Aren't vehicle fuel tanks sealed (i.e. the pressure release when you open the cap), so we shouldnt be losing any vapours when closed regardless of the tank being full, half empty, or whatever?

My query though is raised by my LPG service guy who says you get what you pay for. Cheaper LPG often contains more water that leads to premature rusting of the tank. And less fuel economy too. Cheaper petrol similarly has to cost less to the supplier. Probably by less octane?
The nett effect is, I now only accumulate flying points not fuel discounts or I shop at Coles. ( I dont work for any retailers or fuel companies.)

$.02
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  #15  
Old 22-09-11
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woody woody is offline
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This makes for an interesting discussion but we'd probably save more money on petrol by winding up our windows at the end of the day
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  #16  
Old 22-09-11
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Quote:
Originally Posted by Avanner View Post

The pumps in fuel bowsers and their crude flow meters are most accurate at full flow rates, at a slow rate they will measure unfairly to the customer.

Roy
I worked in the industry (Fuel Deliveries) for a while and did'nt know that. Thanks for the tip
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  #17  
Old 28-09-11
puppy puppy is offline
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Quote:
Originally Posted by goldnugget View Post
.

So, in effect, if we ran some radiator/heater hoses through the fuel tank or on the fuel return line, we should be able to go further on a tank because the volume of petrol would expand...but how does (or does it?) affect the octane rating in various temps?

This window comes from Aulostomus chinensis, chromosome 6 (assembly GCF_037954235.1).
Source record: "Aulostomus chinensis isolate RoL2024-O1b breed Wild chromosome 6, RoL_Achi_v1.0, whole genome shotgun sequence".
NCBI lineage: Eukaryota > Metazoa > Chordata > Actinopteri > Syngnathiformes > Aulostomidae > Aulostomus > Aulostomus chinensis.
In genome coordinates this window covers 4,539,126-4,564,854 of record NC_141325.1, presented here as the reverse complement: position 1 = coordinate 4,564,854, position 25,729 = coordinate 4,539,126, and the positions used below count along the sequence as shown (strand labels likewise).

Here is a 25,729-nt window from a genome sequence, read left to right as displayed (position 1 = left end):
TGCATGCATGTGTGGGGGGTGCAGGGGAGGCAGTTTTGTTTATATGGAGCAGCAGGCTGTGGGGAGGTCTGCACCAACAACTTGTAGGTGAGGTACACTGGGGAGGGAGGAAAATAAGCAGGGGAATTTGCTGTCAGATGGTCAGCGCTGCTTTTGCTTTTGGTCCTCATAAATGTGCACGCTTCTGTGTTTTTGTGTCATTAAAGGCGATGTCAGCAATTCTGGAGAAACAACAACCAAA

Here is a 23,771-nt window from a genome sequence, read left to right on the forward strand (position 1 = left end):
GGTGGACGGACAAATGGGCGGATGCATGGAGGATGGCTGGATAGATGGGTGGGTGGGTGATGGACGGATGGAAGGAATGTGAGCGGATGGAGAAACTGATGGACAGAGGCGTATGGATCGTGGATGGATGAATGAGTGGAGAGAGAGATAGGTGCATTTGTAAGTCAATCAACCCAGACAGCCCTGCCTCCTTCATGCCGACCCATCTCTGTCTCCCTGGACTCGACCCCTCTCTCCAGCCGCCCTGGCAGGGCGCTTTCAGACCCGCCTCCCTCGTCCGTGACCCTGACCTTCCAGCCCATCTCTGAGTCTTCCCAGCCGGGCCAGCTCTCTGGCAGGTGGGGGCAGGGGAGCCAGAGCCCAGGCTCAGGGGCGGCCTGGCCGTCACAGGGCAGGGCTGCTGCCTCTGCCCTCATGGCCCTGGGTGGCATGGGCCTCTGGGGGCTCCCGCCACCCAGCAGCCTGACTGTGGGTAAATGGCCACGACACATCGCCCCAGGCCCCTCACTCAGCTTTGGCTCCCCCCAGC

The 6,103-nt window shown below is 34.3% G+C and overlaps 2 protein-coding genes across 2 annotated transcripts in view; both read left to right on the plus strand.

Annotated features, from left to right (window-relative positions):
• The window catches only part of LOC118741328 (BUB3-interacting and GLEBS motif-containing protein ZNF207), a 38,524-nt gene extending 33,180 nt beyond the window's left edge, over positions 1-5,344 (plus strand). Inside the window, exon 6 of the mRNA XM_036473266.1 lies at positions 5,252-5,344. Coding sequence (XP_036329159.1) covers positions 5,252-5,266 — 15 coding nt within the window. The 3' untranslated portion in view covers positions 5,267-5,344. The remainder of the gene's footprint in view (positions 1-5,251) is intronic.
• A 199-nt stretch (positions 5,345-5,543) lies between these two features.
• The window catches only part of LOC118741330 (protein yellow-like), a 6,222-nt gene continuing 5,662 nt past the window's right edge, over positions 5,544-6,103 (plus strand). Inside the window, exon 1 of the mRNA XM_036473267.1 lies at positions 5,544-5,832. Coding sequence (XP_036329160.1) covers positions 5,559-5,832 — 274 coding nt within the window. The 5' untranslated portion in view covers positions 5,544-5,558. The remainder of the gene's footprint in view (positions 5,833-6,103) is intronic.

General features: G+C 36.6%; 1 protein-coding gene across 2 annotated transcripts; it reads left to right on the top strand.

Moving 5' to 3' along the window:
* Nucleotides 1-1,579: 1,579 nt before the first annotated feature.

I know ...its late.....goodnight
i wonder if mister bishy will have waved his wand and done some magic to get the fuel temp where he wants it prior to injection. might just be acheived by those fuel rails sitting close to the engine between the injectors.

its interesting tho because 70 litres in the tank will not always be the same amount of petrol so how does this affect fuel economy figures. perhaps fuel economy should be quoted as 'miles per pound' or for this more modern era 'kilometres per kilogram' or 'kilograms per 100 kilometres'.
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  #18  
Old 27-05-12
Paddymac Paddymac is offline
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Fuel tanks were normally only buried 600mm below ground level. Up here in North Queensland the fuel definitely heats up during the day, definitely need to buy your fuel early in the day
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  #19  
Old 28-05-12
Rendrag Rendrag is offline
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Quote:
Originally Posted by Avanner View Post
The pumps in fuel bowsers and their crude flow meters are most accurate at full flow rates, at a slow rate they will measure unfairly to the customer.
Really? Hrrm! That might explain why you rock up to a fuel pump which says 'Flow Rate: 5-15L/minute'.. And then spend fifteen minutes with the trigger on the pump pulled all the way in, to put 90L into the car.. Always wondered why the smeg they would wind the thing down to it's lowest flow rate! Maybe they know of this inaccuracy, and are taking advantage of it?
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  #20  
Old 21-01-13
colcam colcam is offline
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Coincidentally there's a bloke in America working for a fuel company and he delivers the exact amount as in Melbourne.

"...Kinder-Morgan Pipeline here in San Jose, CA. We deliver about 4 million gallons in a 24-hour period from the pipe line; one day it's diesel, the next day it's jet fuel..."

The following sites have done some research albeit from media sources

http://urbanlegends.about.com/od/aut...umping_gas.htm

http://www.snopes.com/inboxer/household/gastips.asp